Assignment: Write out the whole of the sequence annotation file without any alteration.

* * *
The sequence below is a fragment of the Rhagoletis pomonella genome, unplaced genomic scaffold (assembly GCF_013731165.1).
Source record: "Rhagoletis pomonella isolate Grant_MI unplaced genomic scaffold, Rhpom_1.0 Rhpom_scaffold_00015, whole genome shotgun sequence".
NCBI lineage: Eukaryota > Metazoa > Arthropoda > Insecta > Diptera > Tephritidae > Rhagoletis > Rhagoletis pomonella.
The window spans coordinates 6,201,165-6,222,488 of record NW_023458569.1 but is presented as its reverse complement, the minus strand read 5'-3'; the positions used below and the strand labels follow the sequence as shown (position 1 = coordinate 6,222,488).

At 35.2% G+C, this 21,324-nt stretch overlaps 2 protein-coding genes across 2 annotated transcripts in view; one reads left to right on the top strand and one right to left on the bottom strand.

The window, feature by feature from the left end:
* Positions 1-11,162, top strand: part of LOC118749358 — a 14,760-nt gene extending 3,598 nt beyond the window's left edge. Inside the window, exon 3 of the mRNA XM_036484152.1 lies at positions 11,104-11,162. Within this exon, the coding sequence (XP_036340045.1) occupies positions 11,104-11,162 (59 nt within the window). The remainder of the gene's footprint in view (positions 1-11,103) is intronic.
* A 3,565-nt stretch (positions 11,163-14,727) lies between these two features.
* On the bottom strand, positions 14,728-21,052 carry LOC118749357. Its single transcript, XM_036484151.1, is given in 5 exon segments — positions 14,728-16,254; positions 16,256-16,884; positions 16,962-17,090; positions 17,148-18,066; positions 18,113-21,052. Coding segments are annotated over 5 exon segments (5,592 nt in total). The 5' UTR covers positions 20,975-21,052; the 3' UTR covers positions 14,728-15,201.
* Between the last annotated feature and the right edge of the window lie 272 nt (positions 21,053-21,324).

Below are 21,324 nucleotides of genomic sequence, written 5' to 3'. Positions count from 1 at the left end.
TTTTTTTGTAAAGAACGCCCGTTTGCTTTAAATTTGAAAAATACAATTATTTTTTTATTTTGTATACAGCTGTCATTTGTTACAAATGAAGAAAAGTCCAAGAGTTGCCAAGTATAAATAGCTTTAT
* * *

The sequence below is a fragment of the Rhagoletis pomonella genome, unplaced genomic scaffold (assembly GCF_013731165.1).
Source record: "Rhagoletis pomonella isolate Grant_MI unplaced genomic scaffold, Rhpom_1.0 Rhpom_scaffold_00015, whole genome shotgun sequence".
NCBI lineage: Eukaryota > Metazoa > Arthropoda > Insecta > Diptera > Tephritidae > Rhagoletis > Rhagoletis pomonella.
The window spans coordinates 6,201,165-6,222,488 of record NW_023458569.1 but is presented as its reverse complement, the minus strand read 5'-3'; the positions used below and the strand labels follow the sequence as shown (position 1 = coordinate 6,222,488).

At 35.2% G+C, this 21,324-nt stretch overlaps 2 protein-coding genes across 2 annotated transcripts in view; one reads left to right on the top strand and one right to left on the bottom strand.

The window, feature by feature from the left end:
* Positions 1-11,162, top strand: part of LOC118749358 — a 14,760-nt gene extending 3,598 nt beyond the window's left edge. Inside the window, exon 3 of the mRNA XM_036484152.1 lies at positions 11,104-11,162. Within this exon, the coding sequence (XP_036340045.1) occupies positions 11,104-11,162 (59 nt within the window). The remainder of the gene's footprint in view (positions 1-11,103) is intronic.
* A 3,565-nt stretch (positions 11,163-14,727) lies between these two features.
* On the bottom strand, positions 14,728-21,052 carry LOC118749357. Its single transcript, XM_036484151.1, is given in 5 exon segments — positions 14,728-16,254; positions 16,256-16,884; positions 16,962-17,090; positions 17,148-18,066; positions 18,113-21,052. Coding segments are annotated over 5 exon segments (5,592 nt in total). The 5' UTR covers positions 20,975-21,052; the 3' UTR covers positions 14,728-15,201.
* Between the last annotated feature and the right edge of the window lie 272 nt (positions 21,053-21,324).

Below are 21,324 nucleotides of genomic sequence, written 5' to 3'. Positions count from 1 at the left end.
TTTTTTTGTAAAGAACGCCCGTTTGCTTTAAATTTGAAAAATACAATTATTTTTTTATTTTGTATACAGCTGTCATTTGTTACAAATGAAGAAAAGTCCAAGAGTTGCCAAGTATAAATAGCTTTAT